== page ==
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Saturday, 22 September 2018 09:05 pm

Quake felt across New Zealand

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South of Kaikoura coastline. Photo source: Canterbury Weather Updates facebook- Unknown

The magnitude 7.5 earthquake felt across the county brought back vivid memories for some and for others it was their first ever quake.

Christchurch residents Dean and Vikki Stevenson were in Kaikoura when the quake happened.

They were evacuated and spent the night up a hill sleeping in their car with no power or mobile reception, while their families anxiously waited to hear from them that they were ok.

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Vikki Stevenson (left) and daughter Hannah Kendrew

At 6:30am they were finally able to get a message out advising they were alive and well, even managing to joke about portaloos bringing back memories of Christchurch days.

While they are eager to get home, they are unable to as the road out of Kaikoura has large rocks blocking it, Vikki said.

“Water is for drinking only, we have to save food for three days, supplies won’t arrive until tomorrow and the marae will become a welfare centre,” Vikki said.

Vikki’s daughter Hannah Kendrew (23) was woken as she slept upstairs in her Halswell house she shares with her husband, brother-in-law Caleb and dog Missy.

“I text my friends and family but couldn’t get hold of my mum and then I saw on Facebook that a Tsunami warning was out for Kaikoura; my mum was in Kaikoura and I couldn’t get hold of her.

“I was up most of the night thinking the worst because she hadn’t replied back to me,” Hannah said.

After falling asleep at 3am she woke at 6:30am to a missed call from her mum saying they were ok.

“People are re-living their experiences and they are not the good ones. Today is a different type of day, today we remember what we went through in the past earthquakes,” Hannah said.

A tsunami threat had Nicola Earle and her family on alert.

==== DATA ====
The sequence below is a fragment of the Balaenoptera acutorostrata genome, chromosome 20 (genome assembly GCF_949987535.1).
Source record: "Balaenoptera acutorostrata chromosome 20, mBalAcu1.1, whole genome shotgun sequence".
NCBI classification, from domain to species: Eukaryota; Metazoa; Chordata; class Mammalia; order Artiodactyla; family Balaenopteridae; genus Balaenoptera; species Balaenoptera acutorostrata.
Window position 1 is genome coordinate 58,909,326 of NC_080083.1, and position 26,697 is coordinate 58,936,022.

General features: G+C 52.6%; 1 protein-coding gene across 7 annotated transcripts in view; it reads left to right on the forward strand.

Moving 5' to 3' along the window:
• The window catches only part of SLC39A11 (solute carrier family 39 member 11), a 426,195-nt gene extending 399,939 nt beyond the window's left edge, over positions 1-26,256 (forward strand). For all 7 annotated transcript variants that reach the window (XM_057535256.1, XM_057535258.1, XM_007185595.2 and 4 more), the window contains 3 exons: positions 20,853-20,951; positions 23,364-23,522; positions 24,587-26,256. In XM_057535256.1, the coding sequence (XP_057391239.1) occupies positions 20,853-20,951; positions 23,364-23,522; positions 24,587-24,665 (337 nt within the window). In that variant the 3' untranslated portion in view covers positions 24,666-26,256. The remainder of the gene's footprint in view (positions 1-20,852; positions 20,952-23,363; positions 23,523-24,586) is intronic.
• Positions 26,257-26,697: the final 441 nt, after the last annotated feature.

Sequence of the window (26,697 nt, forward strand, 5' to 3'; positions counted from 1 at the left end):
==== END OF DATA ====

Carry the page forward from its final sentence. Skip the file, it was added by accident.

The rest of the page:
Nicola and her son Jayden got up, got dressed, grabbed the dog and then double-checked the Civil Defence website which indicated only those within 1km of the beach needed to evacuate.

“The sirens when off all morning and I think I got back to sleep about 5:30am, only to wake up to construction workers at 7am digging,” Nicola said.

Lis Stevenson also in Christchurch’s eastern suburbs wasn’t too worried initially, having been through many of earthquakes.

“When the shaking didn’t stop I got up out of bed and then started to panic as I thought the Alpine Fault had ruptured,” Lis said.

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300 books came crashing down at Sarah Dillon’s

Describing the rolling motion of the quake like being at sea, Lis wasn’t sure whether to leave her home or not, until the Tsunami siren sounded.

Lis and her children along with her two cats headed to a friend’s house where they spent the rest of the morning listening to the news.

With the sirens still blaring Lis went to Waitakiri School to meet the anticipated 50 children for the before-school-care but only 11 turned up.

Sarah Walker who works for the Salvation Army in Nelson said it was pretty scary and the shakes felt very big.

The local family store was shut today because of damage to stock.

“I’m working mostly from home because our building moves a lot with quakes,” Sarah said.

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Raechel experienced her first ever earthquake

Hamilton-based Raechel Popping (21) felt her first earthquake and didn’t know what was happening as the Christmas tree fell over taking a few things with it and dvds fell off the shelves.

“I thought It was in my head to start with then I noticed the light swinging and the Christmas tree falling and I was kind of relieved because I thought I was having a stroke or something,” Raechel said.

Earthquakes don’t usually bother Sarah Dillion, Te Aro, but this one had her out of bed almost right away.

“I just knew it felt bigger and on a second storey eveything felt like it was sliding and shifting in such a pronounced way,” Sarah said.

“The bonus of apartment living is the people going door-to-door and offering cups of tea – the classic community feel,” Sarah said.

She didn’t have any major damage but a tipped bookcase in the lounge with 300 books to sort and restack will keep Sarah busy today as she keeps up-to-date via the radio.

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